Abstract and Keywords
This chapter explores the ethical dimensions of diplomatic efforts to form a global agreement on climate change. It offers a brief historical background on the core multilateral climate negotiation body, the United Nations Framework Convention on Climate Change, and highlights some contentious moral elements of these negotiations. In particular, it explores the complex ways in which the principle of “common but differentiated responsibilities” (CBDR) has driven debates on how burdens for mitigation, adaptation, and finance should be distributed between developed and developing countries. It then considers the transformation in these climate negotiations since 2009, including the move toward a bottom-up architecture as part from the Copenhagen Accord to the Paris Agreement. Finally, it assesses the current state of climate diplomacy in relation to broader diplomatic priorities, arguing that climate diplomacy must be elevated alongside other top-tier foreign policy issues today in order to eventually achieve some level of climate stability.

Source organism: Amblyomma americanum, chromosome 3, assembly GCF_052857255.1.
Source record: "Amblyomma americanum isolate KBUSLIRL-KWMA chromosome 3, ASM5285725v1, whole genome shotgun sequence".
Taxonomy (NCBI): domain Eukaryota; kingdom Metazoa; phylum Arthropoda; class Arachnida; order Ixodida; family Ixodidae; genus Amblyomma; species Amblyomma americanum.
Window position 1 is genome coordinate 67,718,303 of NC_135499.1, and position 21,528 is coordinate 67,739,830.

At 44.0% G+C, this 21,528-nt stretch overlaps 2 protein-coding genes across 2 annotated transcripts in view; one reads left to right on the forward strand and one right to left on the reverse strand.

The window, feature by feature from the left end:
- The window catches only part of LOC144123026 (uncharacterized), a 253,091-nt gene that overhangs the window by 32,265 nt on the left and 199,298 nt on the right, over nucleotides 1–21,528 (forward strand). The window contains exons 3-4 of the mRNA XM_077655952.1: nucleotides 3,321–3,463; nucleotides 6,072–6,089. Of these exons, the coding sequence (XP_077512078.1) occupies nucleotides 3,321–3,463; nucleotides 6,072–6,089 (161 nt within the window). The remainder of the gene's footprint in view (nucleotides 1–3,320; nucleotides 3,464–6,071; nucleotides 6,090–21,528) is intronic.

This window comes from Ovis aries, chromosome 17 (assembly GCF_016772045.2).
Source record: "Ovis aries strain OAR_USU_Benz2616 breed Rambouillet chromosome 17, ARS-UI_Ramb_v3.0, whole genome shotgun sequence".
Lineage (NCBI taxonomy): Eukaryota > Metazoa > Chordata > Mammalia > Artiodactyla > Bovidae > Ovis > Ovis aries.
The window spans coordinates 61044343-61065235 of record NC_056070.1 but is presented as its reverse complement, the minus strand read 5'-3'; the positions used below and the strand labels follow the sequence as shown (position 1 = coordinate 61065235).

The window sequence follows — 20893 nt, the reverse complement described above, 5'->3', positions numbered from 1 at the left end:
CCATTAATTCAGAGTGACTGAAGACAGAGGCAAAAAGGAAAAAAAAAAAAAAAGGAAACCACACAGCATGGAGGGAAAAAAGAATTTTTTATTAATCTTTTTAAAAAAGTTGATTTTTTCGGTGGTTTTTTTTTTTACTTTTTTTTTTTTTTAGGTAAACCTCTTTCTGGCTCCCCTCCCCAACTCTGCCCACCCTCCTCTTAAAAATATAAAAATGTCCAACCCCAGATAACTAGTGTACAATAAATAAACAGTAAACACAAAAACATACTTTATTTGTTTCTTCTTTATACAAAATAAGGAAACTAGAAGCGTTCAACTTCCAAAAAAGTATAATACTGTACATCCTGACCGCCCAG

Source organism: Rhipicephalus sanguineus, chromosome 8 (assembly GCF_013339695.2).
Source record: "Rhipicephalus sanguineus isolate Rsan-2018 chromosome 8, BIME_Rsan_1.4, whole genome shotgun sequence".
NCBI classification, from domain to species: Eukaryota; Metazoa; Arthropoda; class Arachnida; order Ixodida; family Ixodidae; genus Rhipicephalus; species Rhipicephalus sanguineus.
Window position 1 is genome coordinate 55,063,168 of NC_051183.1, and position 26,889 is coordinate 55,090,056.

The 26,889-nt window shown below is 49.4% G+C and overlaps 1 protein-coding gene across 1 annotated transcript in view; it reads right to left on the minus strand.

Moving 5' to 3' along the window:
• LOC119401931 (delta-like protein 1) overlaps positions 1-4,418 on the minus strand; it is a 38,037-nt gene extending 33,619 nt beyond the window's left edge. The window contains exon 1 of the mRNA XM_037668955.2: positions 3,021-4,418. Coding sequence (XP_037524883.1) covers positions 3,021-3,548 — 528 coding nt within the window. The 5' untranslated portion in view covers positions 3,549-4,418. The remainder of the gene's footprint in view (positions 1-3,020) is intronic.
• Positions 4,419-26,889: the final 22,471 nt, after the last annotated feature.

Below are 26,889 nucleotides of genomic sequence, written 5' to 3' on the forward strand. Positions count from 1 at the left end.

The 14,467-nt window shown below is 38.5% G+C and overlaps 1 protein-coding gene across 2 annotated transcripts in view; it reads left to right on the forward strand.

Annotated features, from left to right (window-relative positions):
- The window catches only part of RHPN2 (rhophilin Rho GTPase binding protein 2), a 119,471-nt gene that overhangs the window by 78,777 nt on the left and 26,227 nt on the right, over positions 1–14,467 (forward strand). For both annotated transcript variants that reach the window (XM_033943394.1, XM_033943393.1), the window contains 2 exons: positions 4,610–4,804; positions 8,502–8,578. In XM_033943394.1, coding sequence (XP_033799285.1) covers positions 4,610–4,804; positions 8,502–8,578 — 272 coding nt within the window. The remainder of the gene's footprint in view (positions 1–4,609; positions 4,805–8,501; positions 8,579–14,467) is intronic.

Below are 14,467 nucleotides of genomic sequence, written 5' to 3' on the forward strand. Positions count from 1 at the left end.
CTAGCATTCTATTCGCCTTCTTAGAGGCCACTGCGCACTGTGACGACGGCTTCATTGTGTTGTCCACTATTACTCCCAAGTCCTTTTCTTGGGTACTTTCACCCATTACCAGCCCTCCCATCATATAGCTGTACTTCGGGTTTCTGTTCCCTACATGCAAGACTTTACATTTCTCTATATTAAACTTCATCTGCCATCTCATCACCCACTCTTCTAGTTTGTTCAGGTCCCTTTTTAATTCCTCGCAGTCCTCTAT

Keywords: climate change, climate diplomacy, United Nations Framework Convention on Climate Change, CBDR, common but differentiated responsibilities, climate negotiations, bottom-up climate architecture, international cooperation
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